Each Estate Sale is unique. Unless there are extremely difficult circumstances, my fee is 35% of the gross proceeds of the Estate Sale. This means that if the Estate Sale generates $10,000, the owner will receive $6.500, and I will receive $3,500. Out of my 35% come ALL the expenses related to the sale: advertising, labor, materials, photos, security, credit card fees, taxes, delivery, transportation of consignments, cleaning, and so on. I generally keep a staff of 7 employees on the payroll for each sale; I pay them between $10 and $15 dollars an hour (Security is $35 an hour), I provide meals, transportation reimbursement, and uniforms. After all expenses are paid, I generally realize between 10 and 12 percent of the gross proceeds. These proceeds are reported to the government, and I pay income taxes on these earnings.


From me, you can expect unquestioned honesty and integrity, a timely and well-advertised sale, a large and very loyal customer base (over 2,000 email contacts), a friendly and efficient staff, professional and thorough attention to details, a long list of satisfied clients (references available on request), a stellar reputation, expertise garnered over a lifetime of working with antiques, collectibles, jewelry and art, and a reverence for the delicate nature of the job at hand. You are giving me the key to your home; I regard this as a sacred trust, much like the attorney who handles your will, and I am very cognizant of and appreciative of the trust placed in me. Another aspect that I regard very seriously is Identity Theft. I go through every single item in the house and look through every page of every book to retrieve any piece of paper that might contain references to the owner’s identity. Nothing leaves the house that has any information that could be used in identity theft.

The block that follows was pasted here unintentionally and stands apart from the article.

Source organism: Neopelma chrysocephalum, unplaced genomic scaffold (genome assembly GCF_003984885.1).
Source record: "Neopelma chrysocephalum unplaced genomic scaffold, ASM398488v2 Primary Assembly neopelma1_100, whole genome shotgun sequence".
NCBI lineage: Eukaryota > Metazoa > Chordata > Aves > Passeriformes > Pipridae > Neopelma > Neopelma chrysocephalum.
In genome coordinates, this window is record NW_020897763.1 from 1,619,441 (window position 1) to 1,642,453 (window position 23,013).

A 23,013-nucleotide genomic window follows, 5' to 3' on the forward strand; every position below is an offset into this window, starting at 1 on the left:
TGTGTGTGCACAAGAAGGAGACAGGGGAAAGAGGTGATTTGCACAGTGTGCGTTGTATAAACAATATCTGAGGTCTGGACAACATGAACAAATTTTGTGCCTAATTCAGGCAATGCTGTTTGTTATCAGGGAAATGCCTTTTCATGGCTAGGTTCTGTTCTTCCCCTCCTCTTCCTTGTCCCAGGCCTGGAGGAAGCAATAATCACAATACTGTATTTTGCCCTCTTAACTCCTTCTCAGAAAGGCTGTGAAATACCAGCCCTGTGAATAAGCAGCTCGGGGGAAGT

The generally accepted rule of thumb, by antique dealers, authors, experts in the field, and even the United States government, is that an item must be at least 100 years old or older to be classified as an Antique. “Vintage” is a term seen frequently to describe something that is old but not necessarily an antique. Vintage clothing is an example. Hats worn by ladies of the 1920s and 1930s could be considered “vintage.” Purses made of Bakelite from that same time period would be considered either as Vintage or “Collectibles,” a useful and generic term to date items that are not antique yet and perhaps too new to be vintage. Collectibles are often regarded as dating from the second half of the 20th century. Coke collections and Elvis records and Barbie dolls are examples of items that are considered “Collectibles.” VALUE is not necessarily tied to age, however. Just because an item IS an antique does not mean that it is more valuable than an item that is a collectible. A Collectible first-issue Barbie (1959-60) could be worth thousands, whereas a genuinely Antique doll could be priced only in the hundreds. Maker and condition are VERY important in determining value. Additionally, today’s collectible is often tomorrow’s garage sale discard. Remember Cabbage Patch dolls? Collector’s Plates? Further, the advent of the internet has made everyone’s collections worth much less because we can access so many of them. At one time, a handmade quilt was valued in the upper hundreds. Because so many proliferate online, the prices have dropped to around $50. The same diminished value can also be applied to Hummel figurines and all those Topps Baseball cards produced in the 1980s. Finally, appraisers must be able to distinguish between a genuine antique chair and a reproduction of an antique chair, and value is ultimately based on provenance, rarity, quality, and condition.